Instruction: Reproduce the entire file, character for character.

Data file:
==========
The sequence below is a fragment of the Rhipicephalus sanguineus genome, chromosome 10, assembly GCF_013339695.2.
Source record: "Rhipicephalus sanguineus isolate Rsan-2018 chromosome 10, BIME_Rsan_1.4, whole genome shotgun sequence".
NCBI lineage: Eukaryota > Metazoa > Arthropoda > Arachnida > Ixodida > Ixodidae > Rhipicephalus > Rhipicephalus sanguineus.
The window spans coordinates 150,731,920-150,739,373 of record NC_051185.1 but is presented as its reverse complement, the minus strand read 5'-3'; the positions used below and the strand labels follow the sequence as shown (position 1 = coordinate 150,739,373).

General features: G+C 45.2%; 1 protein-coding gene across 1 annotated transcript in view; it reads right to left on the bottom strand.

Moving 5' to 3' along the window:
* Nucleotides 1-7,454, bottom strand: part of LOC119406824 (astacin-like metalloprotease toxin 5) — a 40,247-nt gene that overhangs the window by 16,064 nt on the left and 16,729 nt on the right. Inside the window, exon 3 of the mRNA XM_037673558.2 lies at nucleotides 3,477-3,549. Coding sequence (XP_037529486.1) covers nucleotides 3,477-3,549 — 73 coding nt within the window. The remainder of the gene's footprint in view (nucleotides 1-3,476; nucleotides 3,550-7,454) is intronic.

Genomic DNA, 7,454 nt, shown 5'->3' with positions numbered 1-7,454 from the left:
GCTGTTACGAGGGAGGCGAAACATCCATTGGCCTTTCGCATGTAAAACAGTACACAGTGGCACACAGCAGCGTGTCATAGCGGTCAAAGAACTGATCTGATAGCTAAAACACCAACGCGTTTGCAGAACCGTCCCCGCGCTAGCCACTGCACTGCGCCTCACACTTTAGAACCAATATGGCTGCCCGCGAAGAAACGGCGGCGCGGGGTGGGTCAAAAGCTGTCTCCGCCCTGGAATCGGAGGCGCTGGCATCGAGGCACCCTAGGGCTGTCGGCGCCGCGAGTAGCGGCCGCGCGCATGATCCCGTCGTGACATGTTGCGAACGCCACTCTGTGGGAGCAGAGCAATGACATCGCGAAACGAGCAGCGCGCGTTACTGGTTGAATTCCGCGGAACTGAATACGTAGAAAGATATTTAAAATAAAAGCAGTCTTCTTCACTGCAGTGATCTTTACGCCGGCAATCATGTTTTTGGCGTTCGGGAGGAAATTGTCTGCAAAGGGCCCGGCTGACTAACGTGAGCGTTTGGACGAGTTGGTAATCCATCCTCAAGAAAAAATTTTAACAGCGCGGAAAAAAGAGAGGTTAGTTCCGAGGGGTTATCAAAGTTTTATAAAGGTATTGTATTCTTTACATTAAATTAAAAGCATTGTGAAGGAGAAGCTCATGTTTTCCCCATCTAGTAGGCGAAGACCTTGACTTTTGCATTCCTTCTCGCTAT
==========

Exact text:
The sequence below is a fragment of the Rhipicephalus sanguineus genome, chromosome 10, assembly GCF_013339695.2.
Source record: "Rhipicephalus sanguineus isolate Rsan-2018 chromosome 10, BIME_Rsan_1.4, whole genome shotgun sequence".
NCBI lineage: Eukaryota > Metazoa > Arthropoda > Arachnida > Ixodida > Ixodidae > Rhipicephalus > Rhipicephalus sanguineus.
The window spans coordinates 150,731,920-150,739,373 of record NC_051185.1 but is presented as its reverse complement, the minus strand read 5'-3'; the positions used below and the strand labels follow the sequence as shown (position 1 = coordinate 150,739,373).

General features: G+C 45.2%; 1 protein-coding gene across 1 annotated transcript in view; it reads right to left on the bottom strand.

Moving 5' to 3' along the window:
* Nucleotides 1-7,454, bottom strand: part of LOC119406824 (astacin-like metalloprotease toxin 5) — a 40,247-nt gene that overhangs the window by 16,064 nt on the left and 16,729 nt on the right. Inside the window, exon 3 of the mRNA XM_037673558.2 lies at nucleotides 3,477-3,549. Coding sequence (XP_037529486.1) covers nucleotides 3,477-3,549 — 73 coding nt within the window. The remainder of the gene's footprint in view (nucleotides 1-3,476; nucleotides 3,550-7,454) is intronic.

Genomic DNA, 7,454 nt, shown 5'->3' with positions numbered 1-7,454 from the left:
GCTGTTACGAGGGAGGCGAAACATCCATTGGCCTTTCGCATGTAAAACAGTACACAGTGGCACACAGCAGCGTGTCATAGCGGTCAAAGAACTGATCTGATAGCTAAAACACCAACGCGTTTGCAGAACCGTCCCCGCGCTAGCCACTGCACTGCGCCTCACACTTTAGAACCAATATGGCTGCCCGCGAAGAAACGGCGGCGCGGGGTGGGTCAAAAGCTGTCTCCGCCCTGGAATCGGAGGCGCTGGCATCGAGGCACCCTAGGGCTGTCGGCGCCGCGAGTAGCGGCCGCGCGCATGATCCCGTCGTGACATGTTGCGAACGCCACTCTGTGGGAGCAGAGCAATGACATCGCGAAACGAGCAGCGCGCGTTACTGGTTGAATTCCGCGGAACTGAATACGTAGAAAGATATTTAAAATAAAAGCAGTCTTCTTCACTGCAGTGATCTTTACGCCGGCAATCATGTTTTTGGCGTTCGGGAGGAAATTGTCTGCAAAGGGCCCGGCTGACTAACGTGAGCGTTTGGACGAGTTGGTAATCCATCCTCAAGAAAAAATTTTAACAGCGCGGAAAAAAGAGAGGTTAGTTCCGAGGGGTTATCAAAGTTTTATAAAGGTATTGTATTCTTTACATTAAATTAAAAGCATTGTGAAGGAGAAGCTCATGTTTTCCCCATCTAGTAGGCGAAGACCTTGACTTTTGCATTCCTTCTCGCTAT